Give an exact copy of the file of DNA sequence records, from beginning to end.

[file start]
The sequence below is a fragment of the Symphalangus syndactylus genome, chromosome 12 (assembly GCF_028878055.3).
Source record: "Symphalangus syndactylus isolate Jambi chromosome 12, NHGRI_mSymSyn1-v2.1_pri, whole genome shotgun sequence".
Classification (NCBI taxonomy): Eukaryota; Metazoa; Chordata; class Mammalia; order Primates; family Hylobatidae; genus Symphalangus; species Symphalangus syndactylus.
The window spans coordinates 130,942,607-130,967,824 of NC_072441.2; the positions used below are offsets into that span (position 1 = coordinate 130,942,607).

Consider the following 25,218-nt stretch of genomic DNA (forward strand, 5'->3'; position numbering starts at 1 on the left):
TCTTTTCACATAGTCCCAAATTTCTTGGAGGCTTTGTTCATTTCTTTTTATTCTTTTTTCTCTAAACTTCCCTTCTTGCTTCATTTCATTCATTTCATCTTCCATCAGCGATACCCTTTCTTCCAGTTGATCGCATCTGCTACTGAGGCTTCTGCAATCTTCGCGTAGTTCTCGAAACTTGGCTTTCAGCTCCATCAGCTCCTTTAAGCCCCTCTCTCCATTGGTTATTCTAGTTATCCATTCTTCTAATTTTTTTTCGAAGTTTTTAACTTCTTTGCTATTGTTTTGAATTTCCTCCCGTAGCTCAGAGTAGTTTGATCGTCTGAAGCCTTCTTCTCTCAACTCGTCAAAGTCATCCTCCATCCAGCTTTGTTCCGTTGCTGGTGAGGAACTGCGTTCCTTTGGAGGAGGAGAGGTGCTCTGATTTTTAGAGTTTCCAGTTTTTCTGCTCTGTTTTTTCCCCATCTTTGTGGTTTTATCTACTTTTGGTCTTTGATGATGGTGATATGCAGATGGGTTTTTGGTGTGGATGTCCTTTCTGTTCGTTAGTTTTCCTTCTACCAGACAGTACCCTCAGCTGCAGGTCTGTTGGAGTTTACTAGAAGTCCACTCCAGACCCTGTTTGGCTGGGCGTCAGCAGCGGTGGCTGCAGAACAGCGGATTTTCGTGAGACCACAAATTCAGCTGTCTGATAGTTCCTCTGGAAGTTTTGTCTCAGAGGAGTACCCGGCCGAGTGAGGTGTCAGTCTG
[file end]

The sequence below is a fragment of the Symphalangus syndactylus genome, chromosome 12 (assembly GCF_028878055.3).
Source record: "Symphalangus syndactylus isolate Jambi chromosome 12, NHGRI_mSymSyn1-v2.1_pri, whole genome shotgun sequence".
Classification (NCBI taxonomy): Eukaryota; Metazoa; Chordata; class Mammalia; order Primates; family Hylobatidae; genus Symphalangus; species Symphalangus syndactylus.
The window spans coordinates 130,942,607-130,967,824 of NC_072441.2; the positions used below are offsets into that span (position 1 = coordinate 130,942,607).

Consider the following 25,218-nt stretch of genomic DNA (forward strand, 5'->3'; position numbering starts at 1 on the left):
TCTTTTCACATAGTCCCAAATTTCTTGGAGGCTTTGTTCATTTCTTTTTATTCTTTTTTCTCTAAACTTCCCTTCTTGCTTCATTTCATTCATTTCATCTTCCATCAGCGATACCCTTTCTTCCAGTTGATCGCATCTGCTACTGAGGCTTCTGCAATCTTCGCGTAGTTCTCGAAACTTGGCTTTCAGCTCCATCAGCTCCTTTAAGCCCCTCTCTCCATTGGTTATTCTAGTTATCCATTCTTCTAATTTTTTTTCGAAGTTTTTAACTTCTTTGCTATTGTTTTGAATTTCCTCCCGTAGCTCAGAGTAGTTTGATCGTCTGAAGCCTTCTTCTCTCAACTCGTCAAAGTCATCCTCCATCCAGCTTTGTTCCGTTGCTGGTGAGGAACTGCGTTCCTTTGGAGGAGGAGAGGTGCTCTGATTTTTAGAGTTTCCAGTTTTTCTGCTCTGTTTTTTCCCCATCTTTGTGGTTTTATCTACTTTTGGTCTTTGATGATGGTGATATGCAGATGGGTTTTTGGTGTGGATGTCCTTTCTGTTCGTTAGTTTTCCTTCTACCAGACAGTACCCTCAGCTGCAGGTCTGTTGGAGTTTACTAGAAGTCCACTCCAGACCCTGTTTGGCTGGGCGTCAGCAGCGGTGGCTGCAGAACAGCGGATTTTCGTGAGACCACAAATTCAGCTGTCTGATAGTTCCTCTGGAAGTTTTGTCTCAGAGGAGTACCCGGCCGAGTGAGGTGTCAGTCTG